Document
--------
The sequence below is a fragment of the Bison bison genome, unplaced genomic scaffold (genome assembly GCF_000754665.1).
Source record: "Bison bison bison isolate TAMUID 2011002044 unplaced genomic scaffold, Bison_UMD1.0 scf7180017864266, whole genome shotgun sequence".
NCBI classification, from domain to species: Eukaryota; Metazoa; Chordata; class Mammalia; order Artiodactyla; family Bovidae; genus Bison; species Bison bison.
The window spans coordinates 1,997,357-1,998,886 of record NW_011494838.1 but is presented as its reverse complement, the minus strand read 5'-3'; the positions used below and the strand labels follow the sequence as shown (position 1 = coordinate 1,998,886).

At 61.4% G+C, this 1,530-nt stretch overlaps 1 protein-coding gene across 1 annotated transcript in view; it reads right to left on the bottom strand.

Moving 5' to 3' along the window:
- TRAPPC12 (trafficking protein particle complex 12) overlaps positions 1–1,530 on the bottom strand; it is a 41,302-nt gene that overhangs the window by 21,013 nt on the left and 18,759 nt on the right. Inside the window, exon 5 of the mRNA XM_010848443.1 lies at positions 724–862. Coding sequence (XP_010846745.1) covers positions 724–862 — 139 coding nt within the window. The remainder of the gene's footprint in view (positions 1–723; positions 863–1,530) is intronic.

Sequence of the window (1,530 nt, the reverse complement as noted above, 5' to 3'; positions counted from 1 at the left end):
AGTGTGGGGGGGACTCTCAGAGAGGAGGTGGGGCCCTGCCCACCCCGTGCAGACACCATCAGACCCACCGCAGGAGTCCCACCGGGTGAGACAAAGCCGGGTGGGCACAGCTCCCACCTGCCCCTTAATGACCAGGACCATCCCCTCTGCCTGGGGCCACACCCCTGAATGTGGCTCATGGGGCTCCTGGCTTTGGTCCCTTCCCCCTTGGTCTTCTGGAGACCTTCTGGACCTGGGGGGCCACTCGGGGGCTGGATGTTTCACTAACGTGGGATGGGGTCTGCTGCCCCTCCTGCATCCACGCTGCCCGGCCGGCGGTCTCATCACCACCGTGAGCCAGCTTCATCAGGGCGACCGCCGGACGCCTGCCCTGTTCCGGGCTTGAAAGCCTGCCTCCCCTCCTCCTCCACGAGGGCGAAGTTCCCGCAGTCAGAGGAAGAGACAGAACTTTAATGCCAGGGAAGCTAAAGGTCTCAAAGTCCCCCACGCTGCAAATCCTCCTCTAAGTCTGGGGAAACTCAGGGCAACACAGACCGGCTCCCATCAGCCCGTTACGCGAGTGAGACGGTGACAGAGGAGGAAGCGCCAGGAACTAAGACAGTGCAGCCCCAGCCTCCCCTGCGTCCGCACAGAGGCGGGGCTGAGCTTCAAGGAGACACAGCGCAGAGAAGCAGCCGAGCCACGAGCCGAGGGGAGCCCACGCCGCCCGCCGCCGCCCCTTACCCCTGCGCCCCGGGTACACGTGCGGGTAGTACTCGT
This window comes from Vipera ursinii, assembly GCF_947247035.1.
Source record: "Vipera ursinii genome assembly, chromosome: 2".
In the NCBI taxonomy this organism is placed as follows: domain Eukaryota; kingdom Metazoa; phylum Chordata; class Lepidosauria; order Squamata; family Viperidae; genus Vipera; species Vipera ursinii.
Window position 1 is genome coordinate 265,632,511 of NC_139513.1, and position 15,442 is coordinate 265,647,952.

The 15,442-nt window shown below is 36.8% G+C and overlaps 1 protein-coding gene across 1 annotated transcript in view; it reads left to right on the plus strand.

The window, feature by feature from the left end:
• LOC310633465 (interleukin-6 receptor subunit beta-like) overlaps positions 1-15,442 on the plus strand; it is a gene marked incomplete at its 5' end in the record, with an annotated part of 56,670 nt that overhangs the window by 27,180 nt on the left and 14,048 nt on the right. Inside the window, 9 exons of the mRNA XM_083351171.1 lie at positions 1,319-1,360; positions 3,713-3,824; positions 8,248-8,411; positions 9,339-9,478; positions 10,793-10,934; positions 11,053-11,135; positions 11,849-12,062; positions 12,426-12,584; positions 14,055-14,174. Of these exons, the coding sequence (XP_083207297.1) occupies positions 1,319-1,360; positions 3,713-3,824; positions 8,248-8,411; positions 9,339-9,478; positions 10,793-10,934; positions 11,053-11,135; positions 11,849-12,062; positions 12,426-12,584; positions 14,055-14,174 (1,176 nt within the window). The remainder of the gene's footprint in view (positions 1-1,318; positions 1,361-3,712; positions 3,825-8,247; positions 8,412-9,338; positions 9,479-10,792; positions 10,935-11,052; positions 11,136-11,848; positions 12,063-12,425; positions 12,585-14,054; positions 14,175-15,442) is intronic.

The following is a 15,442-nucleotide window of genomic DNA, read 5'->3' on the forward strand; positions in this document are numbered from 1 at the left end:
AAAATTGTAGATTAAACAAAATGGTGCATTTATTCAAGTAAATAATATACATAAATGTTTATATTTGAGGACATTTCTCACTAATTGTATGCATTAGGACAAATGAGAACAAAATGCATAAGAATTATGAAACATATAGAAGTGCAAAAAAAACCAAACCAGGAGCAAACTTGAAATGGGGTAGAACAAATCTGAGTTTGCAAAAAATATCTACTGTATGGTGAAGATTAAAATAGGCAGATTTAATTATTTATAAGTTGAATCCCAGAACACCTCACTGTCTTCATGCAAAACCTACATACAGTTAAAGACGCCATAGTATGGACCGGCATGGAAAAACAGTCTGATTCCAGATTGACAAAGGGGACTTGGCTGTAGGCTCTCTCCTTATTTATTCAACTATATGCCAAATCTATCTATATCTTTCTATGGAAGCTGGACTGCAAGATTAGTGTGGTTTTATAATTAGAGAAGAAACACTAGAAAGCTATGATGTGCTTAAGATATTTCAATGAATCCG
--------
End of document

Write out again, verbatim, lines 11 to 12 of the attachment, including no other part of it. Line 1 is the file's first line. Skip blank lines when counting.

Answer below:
Source record: "Vipera ursinii genome assembly, chromosome: 2".
In the NCBI taxonomy this organism is placed as follows: domain Eukaryota; kingdom Metazoa; phylum Chordata; class Lepidosauria; order Squamata; family Viperidae; genus Vipera; species Vipera ursinii.